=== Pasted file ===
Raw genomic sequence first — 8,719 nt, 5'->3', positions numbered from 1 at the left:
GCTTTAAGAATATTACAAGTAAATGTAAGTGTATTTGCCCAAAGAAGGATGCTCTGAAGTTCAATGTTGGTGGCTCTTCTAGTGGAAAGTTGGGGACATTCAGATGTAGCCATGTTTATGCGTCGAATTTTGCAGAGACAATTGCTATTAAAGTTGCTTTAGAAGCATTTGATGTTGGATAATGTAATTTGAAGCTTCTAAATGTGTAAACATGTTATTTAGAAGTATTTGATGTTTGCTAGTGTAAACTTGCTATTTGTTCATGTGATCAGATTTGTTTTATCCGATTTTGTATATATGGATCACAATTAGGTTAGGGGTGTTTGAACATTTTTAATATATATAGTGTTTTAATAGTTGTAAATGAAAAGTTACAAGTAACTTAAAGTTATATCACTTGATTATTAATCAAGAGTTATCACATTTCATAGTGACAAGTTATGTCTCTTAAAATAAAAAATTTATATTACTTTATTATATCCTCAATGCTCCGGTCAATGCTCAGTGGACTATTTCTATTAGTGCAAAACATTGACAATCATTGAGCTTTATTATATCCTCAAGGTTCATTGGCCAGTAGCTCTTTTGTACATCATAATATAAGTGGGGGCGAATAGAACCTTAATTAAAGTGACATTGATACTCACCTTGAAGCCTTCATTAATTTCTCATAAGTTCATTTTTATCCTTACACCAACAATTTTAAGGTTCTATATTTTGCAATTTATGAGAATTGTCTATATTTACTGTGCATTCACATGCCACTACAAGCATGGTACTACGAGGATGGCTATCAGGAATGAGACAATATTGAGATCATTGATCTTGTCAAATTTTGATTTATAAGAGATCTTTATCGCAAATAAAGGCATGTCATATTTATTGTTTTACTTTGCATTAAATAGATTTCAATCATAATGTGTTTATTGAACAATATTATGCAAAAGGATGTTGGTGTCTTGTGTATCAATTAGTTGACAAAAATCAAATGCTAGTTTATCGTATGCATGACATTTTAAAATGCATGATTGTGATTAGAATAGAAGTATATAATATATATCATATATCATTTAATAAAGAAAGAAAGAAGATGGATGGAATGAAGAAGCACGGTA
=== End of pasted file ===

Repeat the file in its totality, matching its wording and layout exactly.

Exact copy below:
Raw genomic sequence first — 8,719 nt, 5'->3', positions numbered from 1 at the left:
GCTTTAAGAATATTACAAGTAAATGTAAGTGTATTTGCCCAAAGAAGGATGCTCTGAAGTTCAATGTTGGTGGCTCTTCTAGTGGAAAGTTGGGGACATTCAGATGTAGCCATGTTTATGCGTCGAATTTTGCAGAGACAATTGCTATTAAAGTTGCTTTAGAAGCATTTGATGTTGGATAATGTAATTTGAAGCTTCTAAATGTGTAAACATGTTATTTAGAAGTATTTGATGTTTGCTAGTGTAAACTTGCTATTTGTTCATGTGATCAGATTTGTTTTATCCGATTTTGTATATATGGATCACAATTAGGTTAGGGGTGTTTGAACATTTTTAATATATATAGTGTTTTAATAGTTGTAAATGAAAAGTTACAAGTAACTTAAAGTTATATCACTTGATTATTAATCAAGAGTTATCACATTTCATAGTGACAAGTTATGTCTCTTAAAATAAAAAATTTATATTACTTTATTATATCCTCAATGCTCCGGTCAATGCTCAGTGGACTATTTCTATTAGTGCAAAACATTGACAATCATTGAGCTTTATTATATCCTCAAGGTTCATTGGCCAGTAGCTCTTTTGTACATCATAATATAAGTGGGGGCGAATAGAACCTTAATTAAAGTGACATTGATACTCACCTTGAAGCCTTCATTAATTTCTCATAAGTTCATTTTTATCCTTACACCAACAATTTTAAGGTTCTATATTTTGCAATTTATGAGAATTGTCTATATTTACTGTGCATTCACATGCCACTACAAGCATGGTACTACGAGGATGGCTATCAGGAATGAGACAATATTGAGATCATTGATCTTGTCAAATTTTGATTTATAAGAGATCTTTATCGCAAATAAAGGCATGTCATATTTATTGTTTTACTTTGCATTAAATAGATTTCAATCATAATGTGTTTATTGAACAATATTATGCAAAAGGATGTTGGTGTCTTGTGTATCAATTAGTTGACAAAAATCAAATGCTAGTTTATCGTATGCATGACATTTTAAAATGCATGATTGTGATTAGAATAGAAGTATATAATATATATCATATATCATTTAATAAAGAAAGAAAGAAGATGGATGGAATGAAGAAGCACGGTA